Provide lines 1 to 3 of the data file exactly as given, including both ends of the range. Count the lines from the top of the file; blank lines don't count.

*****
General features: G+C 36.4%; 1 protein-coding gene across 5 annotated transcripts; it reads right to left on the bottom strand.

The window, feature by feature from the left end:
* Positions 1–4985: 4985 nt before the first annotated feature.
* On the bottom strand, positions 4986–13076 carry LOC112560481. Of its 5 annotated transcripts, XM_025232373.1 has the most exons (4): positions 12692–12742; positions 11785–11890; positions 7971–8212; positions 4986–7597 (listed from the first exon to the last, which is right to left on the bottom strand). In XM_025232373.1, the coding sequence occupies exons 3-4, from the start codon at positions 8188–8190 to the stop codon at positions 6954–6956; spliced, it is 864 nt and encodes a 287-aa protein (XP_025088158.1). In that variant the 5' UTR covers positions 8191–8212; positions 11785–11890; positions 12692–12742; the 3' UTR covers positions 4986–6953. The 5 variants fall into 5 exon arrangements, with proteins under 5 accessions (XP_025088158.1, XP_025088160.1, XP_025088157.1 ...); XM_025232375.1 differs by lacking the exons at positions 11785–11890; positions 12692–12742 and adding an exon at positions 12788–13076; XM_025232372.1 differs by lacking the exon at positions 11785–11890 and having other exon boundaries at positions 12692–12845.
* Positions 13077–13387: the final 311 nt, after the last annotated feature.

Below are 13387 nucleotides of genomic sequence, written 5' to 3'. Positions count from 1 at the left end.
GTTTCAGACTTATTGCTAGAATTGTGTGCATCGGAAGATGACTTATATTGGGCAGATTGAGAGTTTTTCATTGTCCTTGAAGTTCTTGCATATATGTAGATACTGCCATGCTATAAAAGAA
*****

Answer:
General features: G+C 36.4%; 1 protein-coding gene across 5 annotated transcripts; it reads right to left on the bottom strand.

The window, feature by feature from the left end:
* Positions 1–4985: 4985 nt before the first annotated feature.